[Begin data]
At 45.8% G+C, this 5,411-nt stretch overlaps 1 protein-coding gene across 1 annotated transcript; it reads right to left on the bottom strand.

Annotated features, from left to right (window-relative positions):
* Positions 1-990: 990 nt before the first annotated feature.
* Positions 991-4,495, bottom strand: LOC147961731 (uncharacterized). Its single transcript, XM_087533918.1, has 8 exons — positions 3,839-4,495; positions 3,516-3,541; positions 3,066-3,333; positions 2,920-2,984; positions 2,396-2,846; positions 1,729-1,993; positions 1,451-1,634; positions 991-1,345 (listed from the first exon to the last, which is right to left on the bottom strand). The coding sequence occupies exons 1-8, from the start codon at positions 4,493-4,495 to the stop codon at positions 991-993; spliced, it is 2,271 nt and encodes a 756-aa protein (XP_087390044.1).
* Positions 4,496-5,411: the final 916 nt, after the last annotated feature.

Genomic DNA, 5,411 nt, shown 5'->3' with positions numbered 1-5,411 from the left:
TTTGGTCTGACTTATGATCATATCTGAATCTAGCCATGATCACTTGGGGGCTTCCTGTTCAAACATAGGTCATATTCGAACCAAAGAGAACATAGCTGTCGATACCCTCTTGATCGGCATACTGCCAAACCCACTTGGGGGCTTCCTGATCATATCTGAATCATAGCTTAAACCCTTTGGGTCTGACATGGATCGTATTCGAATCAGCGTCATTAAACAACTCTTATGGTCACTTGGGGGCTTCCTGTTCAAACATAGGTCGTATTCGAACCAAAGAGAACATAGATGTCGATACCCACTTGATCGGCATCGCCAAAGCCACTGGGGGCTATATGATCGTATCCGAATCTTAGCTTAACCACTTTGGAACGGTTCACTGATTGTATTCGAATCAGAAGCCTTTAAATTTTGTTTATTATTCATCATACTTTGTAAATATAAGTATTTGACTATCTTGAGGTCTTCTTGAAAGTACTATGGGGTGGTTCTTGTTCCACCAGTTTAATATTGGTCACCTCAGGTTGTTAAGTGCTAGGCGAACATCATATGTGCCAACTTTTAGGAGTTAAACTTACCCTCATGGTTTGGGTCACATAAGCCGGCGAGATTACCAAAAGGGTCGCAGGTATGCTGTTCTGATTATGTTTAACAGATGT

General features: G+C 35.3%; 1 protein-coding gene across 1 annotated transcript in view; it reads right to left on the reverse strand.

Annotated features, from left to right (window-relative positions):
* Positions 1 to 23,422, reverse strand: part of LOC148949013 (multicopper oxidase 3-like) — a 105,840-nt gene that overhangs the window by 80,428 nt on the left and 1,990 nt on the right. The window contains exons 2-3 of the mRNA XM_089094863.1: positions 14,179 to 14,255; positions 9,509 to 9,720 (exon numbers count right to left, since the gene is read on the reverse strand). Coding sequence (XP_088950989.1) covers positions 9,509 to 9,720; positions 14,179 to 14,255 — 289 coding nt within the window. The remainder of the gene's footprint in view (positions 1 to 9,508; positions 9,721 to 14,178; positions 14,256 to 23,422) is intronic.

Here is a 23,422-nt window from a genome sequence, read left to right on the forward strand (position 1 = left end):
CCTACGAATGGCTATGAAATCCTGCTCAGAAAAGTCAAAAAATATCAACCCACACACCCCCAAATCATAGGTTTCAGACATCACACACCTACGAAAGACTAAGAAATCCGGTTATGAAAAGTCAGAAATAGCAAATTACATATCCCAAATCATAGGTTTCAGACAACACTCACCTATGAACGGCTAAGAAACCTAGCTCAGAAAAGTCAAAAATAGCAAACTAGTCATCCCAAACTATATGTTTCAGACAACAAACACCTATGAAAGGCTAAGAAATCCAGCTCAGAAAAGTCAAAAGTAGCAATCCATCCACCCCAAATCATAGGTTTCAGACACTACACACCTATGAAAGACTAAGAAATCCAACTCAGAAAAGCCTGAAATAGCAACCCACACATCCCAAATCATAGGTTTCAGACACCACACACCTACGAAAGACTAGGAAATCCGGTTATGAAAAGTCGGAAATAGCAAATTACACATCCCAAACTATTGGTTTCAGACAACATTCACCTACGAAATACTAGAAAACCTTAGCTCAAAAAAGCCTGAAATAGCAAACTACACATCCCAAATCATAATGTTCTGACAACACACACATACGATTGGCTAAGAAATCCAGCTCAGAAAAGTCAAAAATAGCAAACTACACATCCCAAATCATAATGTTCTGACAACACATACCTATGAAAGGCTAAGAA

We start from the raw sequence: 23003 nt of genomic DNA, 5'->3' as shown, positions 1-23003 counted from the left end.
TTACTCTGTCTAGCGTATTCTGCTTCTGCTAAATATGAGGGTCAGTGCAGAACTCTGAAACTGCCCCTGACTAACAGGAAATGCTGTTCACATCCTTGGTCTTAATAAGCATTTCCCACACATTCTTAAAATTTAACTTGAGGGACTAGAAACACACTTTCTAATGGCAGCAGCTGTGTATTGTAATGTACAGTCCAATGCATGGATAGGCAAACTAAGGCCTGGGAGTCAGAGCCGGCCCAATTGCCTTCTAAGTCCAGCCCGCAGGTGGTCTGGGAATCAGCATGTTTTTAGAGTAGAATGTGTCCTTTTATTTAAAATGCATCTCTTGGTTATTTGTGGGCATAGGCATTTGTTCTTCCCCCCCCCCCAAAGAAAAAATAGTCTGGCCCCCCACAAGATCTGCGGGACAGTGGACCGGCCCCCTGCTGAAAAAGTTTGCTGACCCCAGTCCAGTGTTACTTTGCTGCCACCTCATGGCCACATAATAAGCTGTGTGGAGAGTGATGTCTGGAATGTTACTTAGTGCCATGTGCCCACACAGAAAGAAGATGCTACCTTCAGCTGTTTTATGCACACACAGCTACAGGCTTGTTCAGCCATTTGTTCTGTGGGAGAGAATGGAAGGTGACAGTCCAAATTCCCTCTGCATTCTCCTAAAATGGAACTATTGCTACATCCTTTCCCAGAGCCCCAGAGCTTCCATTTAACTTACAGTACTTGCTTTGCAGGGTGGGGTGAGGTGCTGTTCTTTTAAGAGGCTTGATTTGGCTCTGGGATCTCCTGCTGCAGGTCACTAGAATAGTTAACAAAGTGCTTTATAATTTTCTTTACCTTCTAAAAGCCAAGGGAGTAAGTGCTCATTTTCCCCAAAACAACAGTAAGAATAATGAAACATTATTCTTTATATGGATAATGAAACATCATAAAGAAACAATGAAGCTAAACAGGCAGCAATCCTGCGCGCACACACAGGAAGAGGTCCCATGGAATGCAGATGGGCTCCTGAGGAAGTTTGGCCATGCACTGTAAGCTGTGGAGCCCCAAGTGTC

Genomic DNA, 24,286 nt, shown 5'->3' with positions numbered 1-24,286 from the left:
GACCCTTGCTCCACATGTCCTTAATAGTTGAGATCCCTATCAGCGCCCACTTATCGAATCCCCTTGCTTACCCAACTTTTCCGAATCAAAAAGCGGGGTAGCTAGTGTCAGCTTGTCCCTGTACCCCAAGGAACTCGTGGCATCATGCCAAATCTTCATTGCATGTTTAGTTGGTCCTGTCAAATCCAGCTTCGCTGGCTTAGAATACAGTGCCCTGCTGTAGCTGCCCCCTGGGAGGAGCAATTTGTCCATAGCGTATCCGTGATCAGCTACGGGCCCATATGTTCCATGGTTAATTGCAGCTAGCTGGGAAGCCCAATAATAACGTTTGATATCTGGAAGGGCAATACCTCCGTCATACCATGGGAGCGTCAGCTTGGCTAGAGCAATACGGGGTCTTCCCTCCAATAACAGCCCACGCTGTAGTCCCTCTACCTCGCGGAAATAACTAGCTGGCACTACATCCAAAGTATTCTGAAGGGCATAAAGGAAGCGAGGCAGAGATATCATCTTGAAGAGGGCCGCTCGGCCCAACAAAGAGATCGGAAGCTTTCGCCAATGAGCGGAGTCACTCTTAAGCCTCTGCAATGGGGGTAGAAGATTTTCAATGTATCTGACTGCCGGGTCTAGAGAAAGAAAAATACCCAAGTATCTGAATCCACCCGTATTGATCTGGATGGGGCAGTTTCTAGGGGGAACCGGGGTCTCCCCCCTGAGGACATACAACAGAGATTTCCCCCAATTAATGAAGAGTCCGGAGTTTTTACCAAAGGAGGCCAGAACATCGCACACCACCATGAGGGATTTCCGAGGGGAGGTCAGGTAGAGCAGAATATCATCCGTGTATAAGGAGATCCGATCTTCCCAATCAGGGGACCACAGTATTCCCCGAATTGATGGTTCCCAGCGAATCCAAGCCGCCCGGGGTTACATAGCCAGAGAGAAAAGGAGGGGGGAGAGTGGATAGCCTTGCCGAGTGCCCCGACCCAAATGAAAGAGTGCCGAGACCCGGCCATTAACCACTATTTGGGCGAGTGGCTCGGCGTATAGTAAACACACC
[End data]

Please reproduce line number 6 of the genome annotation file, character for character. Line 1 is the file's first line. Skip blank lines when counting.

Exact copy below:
Genomic DNA, 5,411 nt, shown 5'->3' with positions numbered 1-5,411 from the left: